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  • Writer's pictureBaxter Restoration

What To Do After A Fire Is Put Out

After the fire has been put out you may be relieved yet utterly in shock of the aftermath. It can be hard to see where you should begin the clean-up. You need to take some important steps to get your home back to a livable state.

After contacting the firefighters to put out the fire, you need to get your home inspected by professionals. The biggest question most residence have after a fire is "can I go back to living in my home?" and if not, "how soon can I move back in?" This will be determined after your home is inspected by a professional team to assess how extensive the smoke, soot, and water damage is. You will need to get to work on the clean up process as soon as possible to ensure the best outcome to your home and your belongings.

Time is of the essence, contact your local restoration experts immediately after the damage has occurred.

After the fire has been put out there is smoke and soot all over your home and it's contents. On top of that, you now have to worry about the harmful effects of the excessive water damage to your property.

The aftereffects of the fire can cause a number of upper respiratory problems to the residence and their pets.

All of the porous surfaces in your home such as your furniture, curtains, and carpeting hold soot making soot linger long after the fire has been put out. Soot can damage your lungs and cause irritation to your eyes and even your skin. Smoke damage and the lingering soot can cause a flare of asthma and respiratory problems in individuals who have a pre-existing condition.

If smoke damage is left unattended the ash and soot will permanently discolor the walls and ceilings of your home. After your home has been cleared as safe to enter you can start to clean up the soot from your walls, furniture, and floors by using a mild soap or detergent.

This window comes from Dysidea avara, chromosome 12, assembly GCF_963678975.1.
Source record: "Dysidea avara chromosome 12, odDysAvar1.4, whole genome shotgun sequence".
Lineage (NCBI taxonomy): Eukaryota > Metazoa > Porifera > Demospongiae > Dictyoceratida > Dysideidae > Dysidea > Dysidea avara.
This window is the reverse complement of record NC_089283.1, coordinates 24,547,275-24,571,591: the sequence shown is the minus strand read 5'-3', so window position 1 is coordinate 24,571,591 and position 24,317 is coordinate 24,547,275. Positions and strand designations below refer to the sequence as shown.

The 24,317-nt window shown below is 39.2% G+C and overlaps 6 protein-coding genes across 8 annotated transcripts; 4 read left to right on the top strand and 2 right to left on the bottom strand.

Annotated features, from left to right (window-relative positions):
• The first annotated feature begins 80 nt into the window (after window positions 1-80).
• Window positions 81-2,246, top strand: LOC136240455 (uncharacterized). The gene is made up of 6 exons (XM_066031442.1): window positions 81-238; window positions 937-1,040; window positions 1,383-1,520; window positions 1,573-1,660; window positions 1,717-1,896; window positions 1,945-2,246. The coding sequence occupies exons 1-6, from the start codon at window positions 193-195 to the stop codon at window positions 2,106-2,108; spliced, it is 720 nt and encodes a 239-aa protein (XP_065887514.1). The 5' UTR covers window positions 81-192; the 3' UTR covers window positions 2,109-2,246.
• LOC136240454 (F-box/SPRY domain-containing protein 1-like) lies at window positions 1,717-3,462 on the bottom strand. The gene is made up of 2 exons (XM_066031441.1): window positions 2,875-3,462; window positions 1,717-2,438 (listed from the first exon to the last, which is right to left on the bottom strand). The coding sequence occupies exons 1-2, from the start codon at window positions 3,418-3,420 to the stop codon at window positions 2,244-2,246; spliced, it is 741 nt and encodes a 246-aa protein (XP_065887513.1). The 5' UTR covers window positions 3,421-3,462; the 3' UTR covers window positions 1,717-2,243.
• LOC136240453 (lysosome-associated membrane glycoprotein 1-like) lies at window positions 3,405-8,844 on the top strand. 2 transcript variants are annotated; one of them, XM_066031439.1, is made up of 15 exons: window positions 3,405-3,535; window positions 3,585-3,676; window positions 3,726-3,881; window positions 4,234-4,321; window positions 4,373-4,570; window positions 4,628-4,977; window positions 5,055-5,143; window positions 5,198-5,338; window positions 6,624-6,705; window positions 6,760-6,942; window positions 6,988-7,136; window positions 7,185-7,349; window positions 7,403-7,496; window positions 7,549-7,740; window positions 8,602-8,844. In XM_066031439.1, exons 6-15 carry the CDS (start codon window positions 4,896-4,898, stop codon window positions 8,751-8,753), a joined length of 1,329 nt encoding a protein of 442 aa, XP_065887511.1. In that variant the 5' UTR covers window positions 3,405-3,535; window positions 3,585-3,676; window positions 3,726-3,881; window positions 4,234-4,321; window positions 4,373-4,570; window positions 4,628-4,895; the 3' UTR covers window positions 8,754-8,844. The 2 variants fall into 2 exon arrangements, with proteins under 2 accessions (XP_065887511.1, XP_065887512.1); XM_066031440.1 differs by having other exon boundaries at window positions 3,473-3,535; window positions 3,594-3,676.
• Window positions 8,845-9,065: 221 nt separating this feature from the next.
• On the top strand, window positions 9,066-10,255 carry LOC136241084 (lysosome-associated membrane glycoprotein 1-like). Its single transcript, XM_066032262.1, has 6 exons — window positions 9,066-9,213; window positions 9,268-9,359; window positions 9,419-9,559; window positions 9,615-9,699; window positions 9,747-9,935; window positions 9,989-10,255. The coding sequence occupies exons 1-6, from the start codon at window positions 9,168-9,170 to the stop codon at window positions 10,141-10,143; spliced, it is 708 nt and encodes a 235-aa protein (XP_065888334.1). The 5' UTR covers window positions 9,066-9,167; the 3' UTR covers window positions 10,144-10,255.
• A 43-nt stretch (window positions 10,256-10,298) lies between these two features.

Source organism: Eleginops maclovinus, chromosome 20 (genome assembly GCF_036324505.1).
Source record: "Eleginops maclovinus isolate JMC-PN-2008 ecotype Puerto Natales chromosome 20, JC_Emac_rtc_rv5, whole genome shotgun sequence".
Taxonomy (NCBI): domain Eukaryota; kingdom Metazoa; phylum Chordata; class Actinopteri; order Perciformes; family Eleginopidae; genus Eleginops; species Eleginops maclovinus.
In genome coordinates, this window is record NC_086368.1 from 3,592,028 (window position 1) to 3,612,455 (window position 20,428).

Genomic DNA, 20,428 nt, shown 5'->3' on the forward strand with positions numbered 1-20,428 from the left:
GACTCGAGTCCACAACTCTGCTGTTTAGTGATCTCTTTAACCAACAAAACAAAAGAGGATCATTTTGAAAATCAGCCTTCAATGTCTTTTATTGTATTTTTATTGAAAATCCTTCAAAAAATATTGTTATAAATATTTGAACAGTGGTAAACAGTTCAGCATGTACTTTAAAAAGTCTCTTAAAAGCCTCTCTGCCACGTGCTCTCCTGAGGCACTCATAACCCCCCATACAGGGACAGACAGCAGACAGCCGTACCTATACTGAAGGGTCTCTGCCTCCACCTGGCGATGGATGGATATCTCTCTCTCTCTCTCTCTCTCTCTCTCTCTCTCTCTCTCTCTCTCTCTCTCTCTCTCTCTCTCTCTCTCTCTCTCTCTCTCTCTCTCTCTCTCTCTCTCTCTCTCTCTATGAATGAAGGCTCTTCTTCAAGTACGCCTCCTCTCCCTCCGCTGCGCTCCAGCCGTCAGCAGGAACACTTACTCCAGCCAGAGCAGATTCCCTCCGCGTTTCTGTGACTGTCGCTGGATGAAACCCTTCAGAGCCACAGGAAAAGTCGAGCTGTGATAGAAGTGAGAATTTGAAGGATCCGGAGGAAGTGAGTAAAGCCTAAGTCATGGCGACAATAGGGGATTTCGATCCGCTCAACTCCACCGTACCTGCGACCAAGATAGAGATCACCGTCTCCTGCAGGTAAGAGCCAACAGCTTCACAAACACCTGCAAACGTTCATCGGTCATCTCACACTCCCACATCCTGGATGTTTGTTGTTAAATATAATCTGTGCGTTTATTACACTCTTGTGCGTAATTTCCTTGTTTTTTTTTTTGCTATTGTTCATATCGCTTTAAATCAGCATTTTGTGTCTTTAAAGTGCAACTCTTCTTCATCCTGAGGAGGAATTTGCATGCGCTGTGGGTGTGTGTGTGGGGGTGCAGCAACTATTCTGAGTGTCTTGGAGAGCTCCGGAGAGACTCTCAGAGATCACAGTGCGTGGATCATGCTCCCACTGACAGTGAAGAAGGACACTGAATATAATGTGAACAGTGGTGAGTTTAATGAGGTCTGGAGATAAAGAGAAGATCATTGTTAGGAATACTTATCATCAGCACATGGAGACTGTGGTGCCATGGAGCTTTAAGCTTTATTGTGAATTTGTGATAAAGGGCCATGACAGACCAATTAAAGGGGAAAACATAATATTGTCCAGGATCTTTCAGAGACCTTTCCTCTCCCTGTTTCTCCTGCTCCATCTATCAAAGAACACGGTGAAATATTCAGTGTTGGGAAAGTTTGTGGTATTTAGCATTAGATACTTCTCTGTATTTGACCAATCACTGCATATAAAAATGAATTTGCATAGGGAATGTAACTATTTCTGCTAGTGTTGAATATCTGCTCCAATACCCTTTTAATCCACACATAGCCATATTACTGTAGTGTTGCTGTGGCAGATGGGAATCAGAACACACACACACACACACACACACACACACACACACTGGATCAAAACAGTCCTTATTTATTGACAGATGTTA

If your fire is minimal then you might be able to handle it on your own (depending on inspection). According to the Red Cross if you mix together 6 tbsp of trip sodium phosphate, 1 cup bleach, and 1 cup warm water you have the perfect cleaning product to start to eliminate the soot and smoke from your homes walls, counters, furniture, and home furnishings. Be sure to test a small area before using the mixture everywhere. It is also important for you to wear gloves and a mask, so the bleach does not burn your skin and is not inhaled directly into your lungs. After you have cleaned the exposed areas using the mixture be sure to clean the area with warm clear water then dry the area thoroughly. Drying the area thoroughly is a key step in remediating your home. After water damage mold begins to grow almost immediately. While your main concern will likely be the harmful effects of the smoke and soot you must also be proactive about the mold that is likely growing in your home after the fire has been put out. Mold beings to grow within 14 to 24 hours after extensive water exposure.

Consult with professionals to assess the drywall and insulation in your home. You might need to get those completely replaced. Those areas are nearly impossible to dry out which makes it hard to ensure that there is no mold growing within those surfaces.

For more information on mold in your home click here

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